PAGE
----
CM: Yeah, I mean, I think tinned fish is definitely like the height of its popularity. I do think when people from Europe first started immigrating to the United States. They saw America and like success as like eating steak, steak and potatoes, large chunks of meat, which obviously costed money. And so, where they may have in their cultures eaten tinned fish, and it was completely normal. And, you know, just something you did every day. I think once they came to America, it seemed cheap, pour. And that's not what they came here for. And that's not what they wanted to be. So, I think it basically they just everybody just put it on the back burner. So, then all you got was canned tuna salmon, Chicken of the Sea, Sunkist. And now you're seeing a resurgence. Like if you look at your Instagram feed, there's people posting tinned seafood all over the place. But I think people care more now about where their food comes from than ever. I think they are concerned with global fish stock and just sustainability in general. So tinned seafood is like one of the most sustainable things you can eat. It's healthy, and it's delicious. So, I think for those reasons, it's maybe it's a trend now, but I think it's going to be here to stay.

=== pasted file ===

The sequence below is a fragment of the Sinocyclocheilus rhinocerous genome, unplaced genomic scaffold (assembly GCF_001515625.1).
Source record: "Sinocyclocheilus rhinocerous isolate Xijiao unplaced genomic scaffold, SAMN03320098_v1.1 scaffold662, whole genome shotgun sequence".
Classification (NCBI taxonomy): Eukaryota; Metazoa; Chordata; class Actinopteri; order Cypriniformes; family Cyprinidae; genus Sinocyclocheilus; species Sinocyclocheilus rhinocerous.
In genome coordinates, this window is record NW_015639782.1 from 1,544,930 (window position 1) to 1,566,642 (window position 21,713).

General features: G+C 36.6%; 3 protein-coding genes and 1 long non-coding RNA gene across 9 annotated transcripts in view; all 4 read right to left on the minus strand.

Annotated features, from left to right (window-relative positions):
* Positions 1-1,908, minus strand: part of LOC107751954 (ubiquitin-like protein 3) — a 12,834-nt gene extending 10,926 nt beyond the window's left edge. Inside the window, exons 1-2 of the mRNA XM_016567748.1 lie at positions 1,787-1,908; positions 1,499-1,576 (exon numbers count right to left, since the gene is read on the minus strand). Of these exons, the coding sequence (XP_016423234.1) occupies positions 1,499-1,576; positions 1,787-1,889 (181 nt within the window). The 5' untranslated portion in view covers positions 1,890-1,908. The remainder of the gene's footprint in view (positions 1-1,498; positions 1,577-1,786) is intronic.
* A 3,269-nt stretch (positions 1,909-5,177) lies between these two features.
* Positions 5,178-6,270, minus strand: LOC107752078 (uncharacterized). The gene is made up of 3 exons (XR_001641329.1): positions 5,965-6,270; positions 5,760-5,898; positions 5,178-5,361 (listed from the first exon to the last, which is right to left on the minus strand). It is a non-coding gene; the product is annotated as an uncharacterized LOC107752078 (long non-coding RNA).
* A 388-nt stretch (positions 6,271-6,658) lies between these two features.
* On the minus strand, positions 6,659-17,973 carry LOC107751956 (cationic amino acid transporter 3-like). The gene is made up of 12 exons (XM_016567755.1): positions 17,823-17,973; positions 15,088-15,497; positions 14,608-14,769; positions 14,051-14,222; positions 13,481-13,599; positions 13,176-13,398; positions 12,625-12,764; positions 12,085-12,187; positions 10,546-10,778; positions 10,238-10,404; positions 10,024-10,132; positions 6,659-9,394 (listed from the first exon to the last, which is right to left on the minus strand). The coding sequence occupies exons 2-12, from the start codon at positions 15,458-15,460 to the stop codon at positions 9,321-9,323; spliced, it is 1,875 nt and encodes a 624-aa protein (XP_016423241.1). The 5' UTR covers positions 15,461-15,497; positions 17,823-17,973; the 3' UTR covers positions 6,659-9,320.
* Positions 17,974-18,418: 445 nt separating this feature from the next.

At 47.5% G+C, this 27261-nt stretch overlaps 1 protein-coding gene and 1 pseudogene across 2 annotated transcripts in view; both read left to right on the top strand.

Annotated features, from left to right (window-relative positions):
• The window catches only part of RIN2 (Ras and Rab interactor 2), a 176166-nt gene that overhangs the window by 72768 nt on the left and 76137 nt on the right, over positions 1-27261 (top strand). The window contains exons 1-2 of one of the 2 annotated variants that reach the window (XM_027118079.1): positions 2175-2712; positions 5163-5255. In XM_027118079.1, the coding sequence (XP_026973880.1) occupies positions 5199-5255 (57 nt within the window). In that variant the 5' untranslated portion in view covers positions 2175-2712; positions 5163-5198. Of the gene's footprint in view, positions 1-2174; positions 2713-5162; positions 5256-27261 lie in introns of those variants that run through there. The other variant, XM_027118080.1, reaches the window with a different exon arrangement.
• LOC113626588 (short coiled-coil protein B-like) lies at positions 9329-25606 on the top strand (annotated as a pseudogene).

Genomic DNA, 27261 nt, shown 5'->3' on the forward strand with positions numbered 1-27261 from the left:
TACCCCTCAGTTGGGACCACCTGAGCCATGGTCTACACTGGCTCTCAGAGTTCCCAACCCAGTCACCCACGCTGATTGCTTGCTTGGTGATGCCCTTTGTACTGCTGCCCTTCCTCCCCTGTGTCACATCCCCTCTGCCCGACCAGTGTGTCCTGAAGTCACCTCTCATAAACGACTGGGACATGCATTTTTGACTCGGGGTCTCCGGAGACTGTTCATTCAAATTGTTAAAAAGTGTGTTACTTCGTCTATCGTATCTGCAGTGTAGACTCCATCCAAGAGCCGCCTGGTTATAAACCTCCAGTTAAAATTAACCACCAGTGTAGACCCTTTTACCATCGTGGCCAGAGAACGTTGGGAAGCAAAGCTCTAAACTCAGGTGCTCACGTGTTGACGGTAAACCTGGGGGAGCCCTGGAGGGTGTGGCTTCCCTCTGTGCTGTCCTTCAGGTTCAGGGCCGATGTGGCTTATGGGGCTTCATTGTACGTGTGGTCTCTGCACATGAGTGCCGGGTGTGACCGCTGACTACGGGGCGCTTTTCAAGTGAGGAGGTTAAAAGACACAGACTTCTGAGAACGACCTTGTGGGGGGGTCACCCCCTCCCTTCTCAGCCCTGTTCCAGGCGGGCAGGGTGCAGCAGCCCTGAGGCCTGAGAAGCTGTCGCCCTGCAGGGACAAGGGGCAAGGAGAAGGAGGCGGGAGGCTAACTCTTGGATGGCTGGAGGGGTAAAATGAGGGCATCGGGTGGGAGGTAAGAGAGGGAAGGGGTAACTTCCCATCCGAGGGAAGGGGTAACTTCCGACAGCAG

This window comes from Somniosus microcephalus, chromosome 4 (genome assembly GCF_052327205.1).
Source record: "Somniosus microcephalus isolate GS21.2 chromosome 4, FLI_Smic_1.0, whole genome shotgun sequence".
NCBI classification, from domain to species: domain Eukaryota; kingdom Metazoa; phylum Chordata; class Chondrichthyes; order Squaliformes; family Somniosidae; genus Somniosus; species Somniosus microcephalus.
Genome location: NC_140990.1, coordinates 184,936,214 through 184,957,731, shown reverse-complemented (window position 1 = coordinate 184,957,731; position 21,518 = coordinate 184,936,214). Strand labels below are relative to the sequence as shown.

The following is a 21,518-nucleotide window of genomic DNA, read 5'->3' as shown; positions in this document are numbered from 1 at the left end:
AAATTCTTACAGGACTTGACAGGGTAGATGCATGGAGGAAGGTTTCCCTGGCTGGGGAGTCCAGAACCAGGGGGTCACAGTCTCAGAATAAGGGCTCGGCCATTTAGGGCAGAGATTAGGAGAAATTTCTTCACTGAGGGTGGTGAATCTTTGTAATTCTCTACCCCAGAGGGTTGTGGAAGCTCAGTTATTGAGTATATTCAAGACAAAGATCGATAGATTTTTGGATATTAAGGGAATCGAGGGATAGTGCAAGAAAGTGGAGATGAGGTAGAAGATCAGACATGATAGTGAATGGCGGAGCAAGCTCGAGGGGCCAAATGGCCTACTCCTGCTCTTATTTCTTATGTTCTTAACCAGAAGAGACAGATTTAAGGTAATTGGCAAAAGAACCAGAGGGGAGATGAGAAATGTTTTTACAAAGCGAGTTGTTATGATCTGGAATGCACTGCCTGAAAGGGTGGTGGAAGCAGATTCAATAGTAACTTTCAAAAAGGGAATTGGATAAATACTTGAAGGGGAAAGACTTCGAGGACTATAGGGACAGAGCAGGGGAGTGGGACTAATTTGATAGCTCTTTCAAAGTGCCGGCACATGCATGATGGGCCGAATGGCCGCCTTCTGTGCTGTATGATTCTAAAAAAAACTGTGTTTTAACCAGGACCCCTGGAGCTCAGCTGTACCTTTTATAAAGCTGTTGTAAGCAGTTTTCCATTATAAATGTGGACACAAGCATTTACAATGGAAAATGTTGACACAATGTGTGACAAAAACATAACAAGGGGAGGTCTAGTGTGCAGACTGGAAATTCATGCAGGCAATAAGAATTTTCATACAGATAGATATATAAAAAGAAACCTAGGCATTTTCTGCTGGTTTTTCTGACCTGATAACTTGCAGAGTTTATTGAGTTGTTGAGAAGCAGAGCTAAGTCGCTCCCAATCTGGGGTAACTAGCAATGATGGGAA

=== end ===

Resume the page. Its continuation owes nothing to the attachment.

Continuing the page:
CK: Chris all the best with your restaurant Popina and your book. Thank you.
CM: Thanks, Chris
CK: That was Chris McDade the chef and owner of Popina in New York. His new cookbook is The Magic of Tin Fish:Elevate Your Cooking with Canned Anchovies, Sardines, Mackerel, Crab, and Other Amazing Seafood. Now it's time for my co-host Sara Moulton and I to answer some of your cooking questions. Sara is of course the author of Home Cooking One on One. She also stars in Sara's Weeknight Meals on public television.